Nicotine’s Surprising Nootropic Benefits

Studies have repeatedly shown that smoking is not only bad for the body, but also for the mind. But what of nicotine itself? There’s more and more evidence emerging that nicotine can actually have some potent cognitive enhancing properties.

Nicotine’s Nootropic Benefits

Studies released in the last few years show that Nicotine does indeed have nootropic properties. It’s most pronouced effect appears to be an improvement in learning and memory. 2 One study in particular tested it’s effects on the memory of rats in a variety of different tests. The study found that rats dosed with nicotine performed significantly better at nearly every memory test performed. 3

The study concluded that there is strong evidence that nicotine is a cognitive enhancer in humans as well as animals. In vitro results suggested that nicotine also has antioxidant and neuroprotective properties. (Don’t use this as an excuse to start smoking, the other chemicals in tobacco smoke are more than harmful enough to make up for any benefit the nicotine itself may provide.)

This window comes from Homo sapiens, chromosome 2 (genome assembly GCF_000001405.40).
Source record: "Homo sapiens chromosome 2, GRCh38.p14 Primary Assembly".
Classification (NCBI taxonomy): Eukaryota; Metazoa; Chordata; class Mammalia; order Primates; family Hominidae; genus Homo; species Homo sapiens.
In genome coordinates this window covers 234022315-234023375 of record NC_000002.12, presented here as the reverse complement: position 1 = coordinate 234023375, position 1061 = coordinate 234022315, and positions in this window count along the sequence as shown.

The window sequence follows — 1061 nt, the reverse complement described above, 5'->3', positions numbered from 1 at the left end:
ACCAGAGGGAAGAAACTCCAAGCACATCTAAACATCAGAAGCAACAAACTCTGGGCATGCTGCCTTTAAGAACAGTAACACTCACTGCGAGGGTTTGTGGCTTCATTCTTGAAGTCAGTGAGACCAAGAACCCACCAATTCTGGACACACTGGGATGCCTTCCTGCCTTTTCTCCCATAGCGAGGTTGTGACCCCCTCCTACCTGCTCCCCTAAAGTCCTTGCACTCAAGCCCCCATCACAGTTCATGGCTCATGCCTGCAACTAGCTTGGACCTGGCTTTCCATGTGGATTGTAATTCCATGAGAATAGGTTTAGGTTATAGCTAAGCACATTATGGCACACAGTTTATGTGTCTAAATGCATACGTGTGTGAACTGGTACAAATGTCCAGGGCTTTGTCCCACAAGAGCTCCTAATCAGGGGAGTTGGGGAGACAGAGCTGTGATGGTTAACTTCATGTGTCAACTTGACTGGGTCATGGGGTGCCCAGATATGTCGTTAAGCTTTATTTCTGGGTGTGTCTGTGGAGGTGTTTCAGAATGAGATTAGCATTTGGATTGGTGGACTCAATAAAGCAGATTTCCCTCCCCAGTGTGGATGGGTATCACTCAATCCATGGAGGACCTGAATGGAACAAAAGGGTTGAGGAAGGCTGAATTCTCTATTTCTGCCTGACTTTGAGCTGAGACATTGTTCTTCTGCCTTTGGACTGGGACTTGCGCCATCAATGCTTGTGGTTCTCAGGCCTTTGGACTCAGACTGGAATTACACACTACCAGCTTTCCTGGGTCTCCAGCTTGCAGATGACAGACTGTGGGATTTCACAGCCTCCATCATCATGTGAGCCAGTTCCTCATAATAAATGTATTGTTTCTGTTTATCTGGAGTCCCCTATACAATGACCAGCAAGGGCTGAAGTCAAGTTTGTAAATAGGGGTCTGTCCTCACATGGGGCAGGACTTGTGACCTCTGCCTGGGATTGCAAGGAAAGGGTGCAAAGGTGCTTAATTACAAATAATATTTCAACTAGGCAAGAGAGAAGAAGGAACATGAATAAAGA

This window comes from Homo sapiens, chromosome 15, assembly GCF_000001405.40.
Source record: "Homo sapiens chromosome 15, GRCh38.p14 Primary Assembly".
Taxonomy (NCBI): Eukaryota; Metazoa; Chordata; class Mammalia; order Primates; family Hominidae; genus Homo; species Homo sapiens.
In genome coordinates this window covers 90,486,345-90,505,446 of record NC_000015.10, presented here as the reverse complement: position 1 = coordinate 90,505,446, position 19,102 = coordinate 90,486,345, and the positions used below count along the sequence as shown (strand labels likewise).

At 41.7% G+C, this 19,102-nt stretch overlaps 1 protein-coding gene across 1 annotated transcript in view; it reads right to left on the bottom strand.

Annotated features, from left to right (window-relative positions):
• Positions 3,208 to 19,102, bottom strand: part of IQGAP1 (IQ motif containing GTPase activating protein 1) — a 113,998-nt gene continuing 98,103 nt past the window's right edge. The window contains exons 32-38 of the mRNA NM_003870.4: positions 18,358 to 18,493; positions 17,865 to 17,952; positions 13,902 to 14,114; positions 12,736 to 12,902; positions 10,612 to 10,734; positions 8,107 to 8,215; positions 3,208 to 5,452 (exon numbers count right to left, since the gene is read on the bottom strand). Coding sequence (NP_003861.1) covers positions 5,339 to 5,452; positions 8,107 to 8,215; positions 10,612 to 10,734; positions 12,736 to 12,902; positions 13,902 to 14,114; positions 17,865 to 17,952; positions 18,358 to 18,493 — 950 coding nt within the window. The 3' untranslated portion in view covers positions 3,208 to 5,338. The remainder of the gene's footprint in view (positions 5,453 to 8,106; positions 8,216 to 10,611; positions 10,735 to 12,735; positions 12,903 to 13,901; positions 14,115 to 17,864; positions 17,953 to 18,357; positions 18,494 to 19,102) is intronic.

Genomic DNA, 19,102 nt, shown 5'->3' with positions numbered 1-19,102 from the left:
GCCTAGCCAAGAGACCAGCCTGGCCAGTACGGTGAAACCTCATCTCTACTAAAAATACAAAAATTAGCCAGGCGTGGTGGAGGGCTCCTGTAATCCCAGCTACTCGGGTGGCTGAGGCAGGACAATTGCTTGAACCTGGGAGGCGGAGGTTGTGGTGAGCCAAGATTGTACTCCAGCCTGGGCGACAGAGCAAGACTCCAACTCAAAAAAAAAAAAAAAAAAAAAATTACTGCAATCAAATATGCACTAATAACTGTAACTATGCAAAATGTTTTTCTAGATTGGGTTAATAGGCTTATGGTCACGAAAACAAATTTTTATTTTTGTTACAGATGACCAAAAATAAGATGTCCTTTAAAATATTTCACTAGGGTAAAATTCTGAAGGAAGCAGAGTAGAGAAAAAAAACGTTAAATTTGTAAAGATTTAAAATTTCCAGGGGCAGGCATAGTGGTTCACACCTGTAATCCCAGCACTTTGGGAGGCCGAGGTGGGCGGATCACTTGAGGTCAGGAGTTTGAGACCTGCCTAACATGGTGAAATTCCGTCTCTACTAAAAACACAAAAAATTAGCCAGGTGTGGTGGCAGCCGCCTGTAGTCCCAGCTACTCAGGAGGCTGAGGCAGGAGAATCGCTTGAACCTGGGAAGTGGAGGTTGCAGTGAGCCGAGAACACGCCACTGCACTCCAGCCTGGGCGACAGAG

But Nicotine is Highly Addictive!

It’s actually a common misconception that nicotine alone is addictive. Studies have shown that nicotine is actually only addictive when combined with a Monamine Oxidase Inhibior (MAOI). 1. Cigarettes are highly addictive not just because they contain nicotine, but also because tobacco smoke has MAO-inhibitory properties.

This means that if you used a delivery system for nicotine that lacks MAO-inhibition such as gum or patches you can enjoy the nootropic benefits of nicotine without having to worry about becoming addictive. Of course you should ensure that you aren’t taking any MAO-inhibiting medication before doing this.

Giving it a Try

If you want to try and experience the nootropic benefits of nicotine for yourself, don’t take up smoking. Nicotine gum, patches, and electronic cigarettes are all good substitutes. (Though you may want to avoid electronic cigarettes until more research has been performed on their long term health effects — some of them use potentially carcinogenic chemicals as well.)



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